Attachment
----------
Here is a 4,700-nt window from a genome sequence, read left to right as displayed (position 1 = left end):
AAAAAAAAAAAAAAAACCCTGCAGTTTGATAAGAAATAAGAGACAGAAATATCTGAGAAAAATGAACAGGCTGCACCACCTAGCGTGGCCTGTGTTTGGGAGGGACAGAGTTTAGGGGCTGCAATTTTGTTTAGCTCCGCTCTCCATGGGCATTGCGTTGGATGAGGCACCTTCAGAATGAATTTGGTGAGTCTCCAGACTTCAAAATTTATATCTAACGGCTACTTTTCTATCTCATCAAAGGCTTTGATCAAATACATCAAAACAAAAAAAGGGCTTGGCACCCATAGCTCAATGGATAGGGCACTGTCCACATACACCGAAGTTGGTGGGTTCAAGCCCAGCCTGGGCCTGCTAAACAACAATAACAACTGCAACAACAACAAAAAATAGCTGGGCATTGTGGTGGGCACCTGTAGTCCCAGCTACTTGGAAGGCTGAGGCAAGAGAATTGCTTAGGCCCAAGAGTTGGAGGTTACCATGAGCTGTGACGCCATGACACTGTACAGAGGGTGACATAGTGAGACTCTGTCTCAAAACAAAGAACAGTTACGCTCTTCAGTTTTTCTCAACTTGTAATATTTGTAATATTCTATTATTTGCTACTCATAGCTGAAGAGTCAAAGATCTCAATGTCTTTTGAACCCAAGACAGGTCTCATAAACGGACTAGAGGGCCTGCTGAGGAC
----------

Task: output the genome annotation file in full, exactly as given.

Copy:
Here is a 4,700-nt window from a genome sequence, read left to right as displayed (position 1 = left end):
AAAAAAAAAAAAAAAACCCTGCAGTTTGATAAGAAATAAGAGACAGAAATATCTGAGAAAAATGAACAGGCTGCACCACCTAGCGTGGCCTGTGTTTGGGAGGGACAGAGTTTAGGGGCTGCAATTTTGTTTAGCTCCGCTCTCCATGGGCATTGCGTTGGATGAGGCACCTTCAGAATGAATTTGGTGAGTCTCCAGACTTCAAAATTTATATCTAACGGCTACTTTTCTATCTCATCAAAGGCTTTGATCAAATACATCAAAACAAAAAAAGGGCTTGGCACCCATAGCTCAATGGATAGGGCACTGTCCACATACACCGAAGTTGGTGGGTTCAAGCCCAGCCTGGGCCTGCTAAACAACAATAACAACTGCAACAACAACAAAAAATAGCTGGGCATTGTGGTGGGCACCTGTAGTCCCAGCTACTTGGAAGGCTGAGGCAAGAGAATTGCTTAGGCCCAAGAGTTGGAGGTTACCATGAGCTGTGACGCCATGACACTGTACAGAGGGTGACATAGTGAGACTCTGTCTCAAAACAAAGAACAGTTACGCTCTTCAGTTTTTCTCAACTTGTAATATTTGTAATATTCTATTATTTGCTACTCATAGCTGAAGAGTCAAAGATCTCAATGTCTTTTGAACCCAAGACAGGTCTCATAAACGGACTAGAGGGCCTGCTGAGGAC